Clay Pot Cassoulet in my Basque Faitout

Clay Pot Cassoulet. Made in my "Faitout" from the French Basque Region

Yum—big, fat, round sausages, tender country-style pork ribs, white beans, tomatoes, vermouth, and all sorts of good seasonings. But you know what made this particular take on Cassoulet even better? The Basque pottery in which it is cooked.

I ordered this pot (known as a faitout, which basically means “makes everything”) from European Market, an internet source for great European stuff purveyed by Chris and Sue Ellibee, who go on shopping trips all over Europe, bring back great things, and sell them at I met the Ellibees when they both worked within the Better Homes and Gardens family of publications–Chris was a lifestyle editor, and Sue was an art director. Our paths crossed on many projects. Now, they’ve struck out on their own, and I love the stuff they find.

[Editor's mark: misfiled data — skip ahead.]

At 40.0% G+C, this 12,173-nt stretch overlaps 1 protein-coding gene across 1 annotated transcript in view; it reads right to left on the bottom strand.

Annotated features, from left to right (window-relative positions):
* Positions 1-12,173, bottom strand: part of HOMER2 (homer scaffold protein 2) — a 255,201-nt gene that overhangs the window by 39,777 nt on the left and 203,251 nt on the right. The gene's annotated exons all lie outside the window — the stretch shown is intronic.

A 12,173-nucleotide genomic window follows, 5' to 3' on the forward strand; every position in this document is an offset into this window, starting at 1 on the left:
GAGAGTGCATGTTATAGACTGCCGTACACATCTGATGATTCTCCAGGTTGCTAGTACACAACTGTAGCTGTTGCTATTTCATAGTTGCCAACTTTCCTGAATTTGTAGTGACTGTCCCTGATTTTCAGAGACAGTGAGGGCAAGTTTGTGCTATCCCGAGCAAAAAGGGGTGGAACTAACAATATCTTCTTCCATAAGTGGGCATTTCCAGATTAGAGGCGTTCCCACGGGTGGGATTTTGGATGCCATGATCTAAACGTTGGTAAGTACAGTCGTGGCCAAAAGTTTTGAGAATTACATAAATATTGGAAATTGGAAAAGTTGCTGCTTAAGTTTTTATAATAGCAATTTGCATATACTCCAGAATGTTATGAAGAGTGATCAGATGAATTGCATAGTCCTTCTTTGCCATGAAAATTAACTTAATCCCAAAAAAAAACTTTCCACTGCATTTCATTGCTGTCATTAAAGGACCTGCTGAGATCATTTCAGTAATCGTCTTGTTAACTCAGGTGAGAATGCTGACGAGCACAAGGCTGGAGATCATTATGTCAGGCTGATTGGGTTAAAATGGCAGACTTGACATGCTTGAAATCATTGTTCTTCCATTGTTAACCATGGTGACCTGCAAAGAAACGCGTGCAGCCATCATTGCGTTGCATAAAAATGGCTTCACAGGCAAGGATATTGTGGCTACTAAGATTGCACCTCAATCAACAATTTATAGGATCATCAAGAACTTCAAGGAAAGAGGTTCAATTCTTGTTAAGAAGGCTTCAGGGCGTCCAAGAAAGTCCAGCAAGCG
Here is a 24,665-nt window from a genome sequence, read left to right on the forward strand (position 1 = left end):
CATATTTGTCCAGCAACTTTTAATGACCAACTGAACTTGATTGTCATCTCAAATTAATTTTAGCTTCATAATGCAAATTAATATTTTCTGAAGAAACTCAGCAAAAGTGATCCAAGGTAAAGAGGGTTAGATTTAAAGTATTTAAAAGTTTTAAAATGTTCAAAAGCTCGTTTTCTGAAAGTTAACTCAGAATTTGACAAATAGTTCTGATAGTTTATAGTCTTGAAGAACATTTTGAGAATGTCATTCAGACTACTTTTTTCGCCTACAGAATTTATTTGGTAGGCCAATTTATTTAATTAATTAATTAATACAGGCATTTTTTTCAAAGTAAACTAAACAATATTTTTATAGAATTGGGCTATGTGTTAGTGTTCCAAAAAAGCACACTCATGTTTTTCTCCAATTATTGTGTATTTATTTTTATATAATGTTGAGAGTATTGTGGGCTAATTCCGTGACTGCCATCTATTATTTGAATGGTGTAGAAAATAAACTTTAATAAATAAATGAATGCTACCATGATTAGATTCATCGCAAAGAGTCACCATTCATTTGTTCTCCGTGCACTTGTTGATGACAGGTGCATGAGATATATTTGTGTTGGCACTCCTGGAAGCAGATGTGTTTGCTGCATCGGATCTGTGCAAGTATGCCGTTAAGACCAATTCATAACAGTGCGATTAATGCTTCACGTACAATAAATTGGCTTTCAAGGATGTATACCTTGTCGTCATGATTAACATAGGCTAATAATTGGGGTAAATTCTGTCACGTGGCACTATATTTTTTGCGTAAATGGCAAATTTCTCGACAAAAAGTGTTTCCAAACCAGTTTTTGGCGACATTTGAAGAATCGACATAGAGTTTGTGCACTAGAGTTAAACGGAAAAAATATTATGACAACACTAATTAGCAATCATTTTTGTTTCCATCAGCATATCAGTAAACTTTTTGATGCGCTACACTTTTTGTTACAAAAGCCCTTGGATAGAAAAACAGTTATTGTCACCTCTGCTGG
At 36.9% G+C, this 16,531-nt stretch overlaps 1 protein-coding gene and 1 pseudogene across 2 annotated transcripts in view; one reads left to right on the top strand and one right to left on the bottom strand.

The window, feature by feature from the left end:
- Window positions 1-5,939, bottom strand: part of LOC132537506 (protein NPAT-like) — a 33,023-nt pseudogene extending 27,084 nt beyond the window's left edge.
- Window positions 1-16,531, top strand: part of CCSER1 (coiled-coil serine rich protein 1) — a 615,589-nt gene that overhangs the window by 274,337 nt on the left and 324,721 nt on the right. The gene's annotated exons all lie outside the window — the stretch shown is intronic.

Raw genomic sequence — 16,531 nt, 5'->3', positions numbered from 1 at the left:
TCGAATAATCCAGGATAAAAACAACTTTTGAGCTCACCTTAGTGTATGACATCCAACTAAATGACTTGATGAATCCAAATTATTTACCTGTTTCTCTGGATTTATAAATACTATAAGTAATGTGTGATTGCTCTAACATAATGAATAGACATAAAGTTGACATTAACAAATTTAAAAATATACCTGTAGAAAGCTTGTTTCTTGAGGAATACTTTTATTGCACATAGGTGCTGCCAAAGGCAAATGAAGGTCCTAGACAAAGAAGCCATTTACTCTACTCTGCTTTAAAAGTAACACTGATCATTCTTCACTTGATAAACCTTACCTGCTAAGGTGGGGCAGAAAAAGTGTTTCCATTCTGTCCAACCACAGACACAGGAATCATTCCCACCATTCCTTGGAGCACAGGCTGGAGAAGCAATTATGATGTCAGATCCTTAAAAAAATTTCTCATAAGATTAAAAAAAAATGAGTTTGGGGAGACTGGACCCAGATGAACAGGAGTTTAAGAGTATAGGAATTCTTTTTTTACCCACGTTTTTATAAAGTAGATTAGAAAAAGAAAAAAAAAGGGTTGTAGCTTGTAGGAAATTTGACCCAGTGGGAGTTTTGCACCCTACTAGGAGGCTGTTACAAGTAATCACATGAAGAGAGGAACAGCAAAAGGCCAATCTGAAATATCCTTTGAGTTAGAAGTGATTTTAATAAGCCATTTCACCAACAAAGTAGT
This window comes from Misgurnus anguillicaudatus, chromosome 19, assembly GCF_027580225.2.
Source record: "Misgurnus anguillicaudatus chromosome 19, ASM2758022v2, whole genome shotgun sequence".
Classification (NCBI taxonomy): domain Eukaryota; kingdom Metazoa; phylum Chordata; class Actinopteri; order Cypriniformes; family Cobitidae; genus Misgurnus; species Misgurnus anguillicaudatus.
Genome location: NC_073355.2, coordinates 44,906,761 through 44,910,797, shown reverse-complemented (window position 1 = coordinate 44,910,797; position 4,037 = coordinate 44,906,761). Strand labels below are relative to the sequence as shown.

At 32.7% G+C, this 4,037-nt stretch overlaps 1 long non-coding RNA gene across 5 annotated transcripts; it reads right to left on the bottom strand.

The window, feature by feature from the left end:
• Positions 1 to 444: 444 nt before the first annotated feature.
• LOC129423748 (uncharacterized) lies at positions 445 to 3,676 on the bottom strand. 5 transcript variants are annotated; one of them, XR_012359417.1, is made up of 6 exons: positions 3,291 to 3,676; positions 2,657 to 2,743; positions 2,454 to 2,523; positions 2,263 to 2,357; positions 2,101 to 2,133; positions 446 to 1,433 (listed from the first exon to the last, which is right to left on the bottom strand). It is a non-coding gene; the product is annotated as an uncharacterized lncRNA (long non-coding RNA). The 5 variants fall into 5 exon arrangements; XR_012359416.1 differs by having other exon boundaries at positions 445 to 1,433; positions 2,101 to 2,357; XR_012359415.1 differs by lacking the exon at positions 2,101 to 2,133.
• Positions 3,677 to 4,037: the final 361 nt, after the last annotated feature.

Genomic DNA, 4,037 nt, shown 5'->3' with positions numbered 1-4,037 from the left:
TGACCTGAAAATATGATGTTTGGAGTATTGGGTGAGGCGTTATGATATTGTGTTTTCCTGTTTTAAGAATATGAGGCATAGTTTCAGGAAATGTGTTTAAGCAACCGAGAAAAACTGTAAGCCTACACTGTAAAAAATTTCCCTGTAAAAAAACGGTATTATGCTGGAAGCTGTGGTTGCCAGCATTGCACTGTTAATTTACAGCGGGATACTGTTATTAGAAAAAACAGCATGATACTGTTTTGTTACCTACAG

This Basque  pottery is kind of like those Romertopf clay bakers everyone bought in the late 70s and early 80s. But these Basque vessels are so much prettier. I also find them easier to use (you don’t have to soak them, as you do the Romertopfs). And I prefer the round shape and size.

But the idea is the same: The clay material keeps food moist while it cooks, resulting in richer, bolder flavors. One caveat: Like Romertopf and many casserole dishes, these can’t be used directly on the stove over high heat. They’re best for oven stews and braises.

Find this, and many other groovy items (like my cookbook, for instance) at

P.S.: If you order this vessel, the Ellibees tuck in a copy of my Cassoulet recipe, adapted for this particular cookware. But if you don’t have this cookware, you can find the recipe for a traditional metal Dutch or French oven here.

Print Friendly

Leave a Reply

You can use these HTML tags

<a href="" title=""> <abbr title=""> <acronym title=""> <b> <blockquote cite=""> <cite> <code> <del datetime=""> <em> <i> <q cite=""> <s> <strike> <strong>




8 − two =